After that summer I returned to Eugene for my Senior year at Oregon  but only Gaines remained and the magic of that time and place were gone.

I sure would like to get-together with the guys again  and see what they would say about Donald Trump!

Tuesday, July 25, 2017

Donald Trump the Good, the Bad & the Ugly (6 months later)

One month after he was sworn in as President I posted the Good, the Bad & the Ugly on President Trump’s first month on the job.(see below)  Now that he has been President for over 6 months it’s time to revisit my view of the man and the job he is doing.
The Good
With some exceptions, I was originally impressed by the people he appointed to his cabinet and otherwise.   It is now apparent that regardless of the people he appoints that he will do what he wants and if anyone gets in the way they will be fired, or ignored.  The treatment he has given to Attorney General Sessions is appalling and the same can be said about his National Security Advisor and the Secretary of State. Good men who are trying to hold things together for a President who at best is an incompetent jerk or worse a man who has a lot to hid.  I know this is supposed to be “The Good” but I am having a hard time finding anything good to say about President Trump other than a good Supreme Court pick and the fact he isn’t Hillary. There were so many good men from my party to pick and it is a Greek Tragedy that Donald Trump got the nomination. 5 months ago I had hope for President Trump and had some doubts about being #Nevertrump during the election. I no longer have any hopes for President Trump, those doubts are gone. I made the right decision to not vote for him in the Oregon Primary and not vote for him the General  Election ( For the record I did not vote for Hillary).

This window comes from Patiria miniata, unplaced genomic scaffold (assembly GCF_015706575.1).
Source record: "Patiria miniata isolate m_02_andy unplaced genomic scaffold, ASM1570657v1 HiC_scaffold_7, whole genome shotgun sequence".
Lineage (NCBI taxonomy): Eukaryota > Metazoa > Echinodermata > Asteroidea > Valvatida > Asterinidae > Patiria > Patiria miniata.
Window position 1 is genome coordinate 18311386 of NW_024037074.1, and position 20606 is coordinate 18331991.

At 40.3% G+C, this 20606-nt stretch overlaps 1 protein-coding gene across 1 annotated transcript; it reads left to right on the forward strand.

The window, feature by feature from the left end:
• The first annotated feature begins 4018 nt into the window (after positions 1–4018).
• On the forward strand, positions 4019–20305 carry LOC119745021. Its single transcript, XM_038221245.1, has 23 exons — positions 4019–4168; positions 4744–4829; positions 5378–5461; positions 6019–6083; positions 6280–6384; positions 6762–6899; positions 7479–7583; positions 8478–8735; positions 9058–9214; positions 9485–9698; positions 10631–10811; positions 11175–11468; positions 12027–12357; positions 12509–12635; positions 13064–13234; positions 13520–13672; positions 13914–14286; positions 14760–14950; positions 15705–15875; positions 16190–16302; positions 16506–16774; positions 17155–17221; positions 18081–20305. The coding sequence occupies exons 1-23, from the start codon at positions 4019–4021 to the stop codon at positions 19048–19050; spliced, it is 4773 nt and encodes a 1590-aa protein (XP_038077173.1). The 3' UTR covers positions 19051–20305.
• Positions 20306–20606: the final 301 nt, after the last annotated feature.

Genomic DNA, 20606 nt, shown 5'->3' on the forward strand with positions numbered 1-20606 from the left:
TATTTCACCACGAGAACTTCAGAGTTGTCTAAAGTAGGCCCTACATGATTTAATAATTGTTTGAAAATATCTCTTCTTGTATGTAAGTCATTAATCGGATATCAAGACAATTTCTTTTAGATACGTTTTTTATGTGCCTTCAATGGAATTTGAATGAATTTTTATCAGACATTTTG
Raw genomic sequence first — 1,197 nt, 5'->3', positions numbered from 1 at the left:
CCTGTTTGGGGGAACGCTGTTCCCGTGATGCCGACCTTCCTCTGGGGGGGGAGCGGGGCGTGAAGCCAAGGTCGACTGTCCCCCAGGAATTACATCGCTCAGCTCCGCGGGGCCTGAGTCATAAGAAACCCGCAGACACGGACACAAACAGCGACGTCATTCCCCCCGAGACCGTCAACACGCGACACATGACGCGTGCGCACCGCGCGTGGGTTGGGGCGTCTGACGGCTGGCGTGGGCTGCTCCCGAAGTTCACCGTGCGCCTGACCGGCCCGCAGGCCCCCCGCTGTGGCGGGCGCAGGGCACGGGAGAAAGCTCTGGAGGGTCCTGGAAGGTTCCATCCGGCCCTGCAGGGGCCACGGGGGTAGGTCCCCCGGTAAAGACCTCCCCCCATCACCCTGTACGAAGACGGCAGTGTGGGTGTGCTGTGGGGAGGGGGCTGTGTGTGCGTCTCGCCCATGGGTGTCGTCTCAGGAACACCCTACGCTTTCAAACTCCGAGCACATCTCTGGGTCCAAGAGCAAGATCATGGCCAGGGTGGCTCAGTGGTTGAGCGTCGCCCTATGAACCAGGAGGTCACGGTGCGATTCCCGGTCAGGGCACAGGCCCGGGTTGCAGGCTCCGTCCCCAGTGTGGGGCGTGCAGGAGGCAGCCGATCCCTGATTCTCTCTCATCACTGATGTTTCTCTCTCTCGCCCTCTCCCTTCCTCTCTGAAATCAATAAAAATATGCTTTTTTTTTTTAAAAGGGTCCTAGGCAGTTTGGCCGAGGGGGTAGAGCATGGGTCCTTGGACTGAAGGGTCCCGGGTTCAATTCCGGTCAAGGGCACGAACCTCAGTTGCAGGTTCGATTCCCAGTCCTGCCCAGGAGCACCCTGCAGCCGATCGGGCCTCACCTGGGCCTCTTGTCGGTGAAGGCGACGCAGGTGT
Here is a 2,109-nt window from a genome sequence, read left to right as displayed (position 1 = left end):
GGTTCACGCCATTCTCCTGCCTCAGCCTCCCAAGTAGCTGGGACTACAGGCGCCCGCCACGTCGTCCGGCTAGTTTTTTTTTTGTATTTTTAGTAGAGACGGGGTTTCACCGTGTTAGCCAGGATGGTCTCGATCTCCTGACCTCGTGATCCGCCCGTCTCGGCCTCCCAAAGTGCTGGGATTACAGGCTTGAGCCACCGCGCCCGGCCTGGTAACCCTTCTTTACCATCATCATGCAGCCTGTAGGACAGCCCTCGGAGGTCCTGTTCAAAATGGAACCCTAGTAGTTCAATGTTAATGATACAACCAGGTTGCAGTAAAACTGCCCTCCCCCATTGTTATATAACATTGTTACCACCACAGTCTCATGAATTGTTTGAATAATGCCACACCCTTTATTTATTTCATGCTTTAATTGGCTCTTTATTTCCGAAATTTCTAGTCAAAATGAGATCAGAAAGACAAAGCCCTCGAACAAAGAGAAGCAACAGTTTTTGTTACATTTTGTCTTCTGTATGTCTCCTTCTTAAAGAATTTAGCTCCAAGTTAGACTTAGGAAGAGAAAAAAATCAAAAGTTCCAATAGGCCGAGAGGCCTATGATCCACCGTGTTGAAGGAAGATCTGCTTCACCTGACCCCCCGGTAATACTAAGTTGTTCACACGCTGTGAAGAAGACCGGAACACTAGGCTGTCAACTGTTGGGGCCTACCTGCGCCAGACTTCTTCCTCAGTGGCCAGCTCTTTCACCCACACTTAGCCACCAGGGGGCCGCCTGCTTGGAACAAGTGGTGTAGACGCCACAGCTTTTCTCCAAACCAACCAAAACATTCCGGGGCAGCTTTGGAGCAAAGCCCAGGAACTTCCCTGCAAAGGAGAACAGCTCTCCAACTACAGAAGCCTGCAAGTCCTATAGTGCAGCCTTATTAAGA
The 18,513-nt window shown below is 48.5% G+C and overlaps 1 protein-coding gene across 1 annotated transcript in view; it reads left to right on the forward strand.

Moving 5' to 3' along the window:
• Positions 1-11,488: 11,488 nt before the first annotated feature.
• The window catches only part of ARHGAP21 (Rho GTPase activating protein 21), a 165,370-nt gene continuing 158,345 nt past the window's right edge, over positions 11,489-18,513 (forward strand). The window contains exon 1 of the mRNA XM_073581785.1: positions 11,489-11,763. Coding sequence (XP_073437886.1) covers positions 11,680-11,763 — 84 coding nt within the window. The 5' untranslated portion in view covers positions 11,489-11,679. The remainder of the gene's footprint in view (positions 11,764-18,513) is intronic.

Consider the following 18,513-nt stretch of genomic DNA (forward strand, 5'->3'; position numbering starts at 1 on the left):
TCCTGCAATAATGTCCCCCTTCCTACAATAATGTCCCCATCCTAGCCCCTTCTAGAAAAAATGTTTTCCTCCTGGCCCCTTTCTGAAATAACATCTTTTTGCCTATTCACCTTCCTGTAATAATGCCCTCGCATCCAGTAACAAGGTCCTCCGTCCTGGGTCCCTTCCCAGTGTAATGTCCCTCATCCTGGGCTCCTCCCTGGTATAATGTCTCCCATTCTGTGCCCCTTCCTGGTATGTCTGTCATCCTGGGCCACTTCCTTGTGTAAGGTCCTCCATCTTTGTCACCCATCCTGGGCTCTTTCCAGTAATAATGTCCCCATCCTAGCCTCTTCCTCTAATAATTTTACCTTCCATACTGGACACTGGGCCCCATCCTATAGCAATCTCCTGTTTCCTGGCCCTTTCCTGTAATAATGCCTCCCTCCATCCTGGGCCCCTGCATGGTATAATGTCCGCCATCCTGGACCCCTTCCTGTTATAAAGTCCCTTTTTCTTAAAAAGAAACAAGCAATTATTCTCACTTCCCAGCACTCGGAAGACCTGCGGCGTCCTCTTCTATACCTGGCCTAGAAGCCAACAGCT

The Bad
We live in a dangerous world and the enemies of Freedom in Russia, Iran, North Korea and China will take advantage of a crisis of leadership in the United States.  I originally had doubts that the Russians had anything on Trump and was critical of the Democrats and the Main Stream Media for spending so much time on it. I opposed the appointment of a special investigator. And was no fan of FBI Director Comey.   However, with what is happening to Attorney General. Jeff Sessions, I no longer have any doubts that President Trump is deathly afraid of what will come out. He is a man who acting like he has something to hide!  If he forces Sessions out and makes a “recess appointment” of one of his cronies to be AG who then fires Mueller we will have a real Constitutional crisis . The same will be true if he starts issuing pardons to his family and associates to keep them quiet.
The Ugly
President Trump is an ugly man on the inside and it keeps coming out. I agree with his stated positions on many things but do not believe he believes them and is just saying them because he knows that’s what his ardent followers want to hear. He brings out the worst in people and will continue the deep divisions exacerbated by President Obama However where Obama was a smooth operator. Trump is cruel and crude. He enjoys hurting people and I am not talking policy. As a Conservative Republican since Goldwater and Bill Buckley it hurts to see so many of my Conservative friends taken in by this con-man. I understand and feel the anger against Hillary, Obama, the Liberal Media and most of the academia  on our campuses, turning this country into Europe or worse. I see the culture of our country turn its back on hard work small government, freedom and individual responsibility.  Trump will not reverse this trend but will set back the Conservative cause for  a generation. I am not yet advocating Impeachment as it would nullity a valid election and  in turn make our  divisions deeper.  My hope is evidence will come out that will convince a large majority of Americans that President Trump must resign so that a good man, Vice President Pence, can take over.  However, President Trump along with some of his allies on Fox News (not all, there are some good people there) and other Trump agitators will poison our democracy and that he really could shoot someone on 7th Avenue in New York and his followers would stick with him. 

We are in for a rocky ride America. It’s bad and ugly but for a political junkie it is exciting.  It’s only going to get worse before it gets better and as yet I see no light at the en

Sunday, March 19, 2017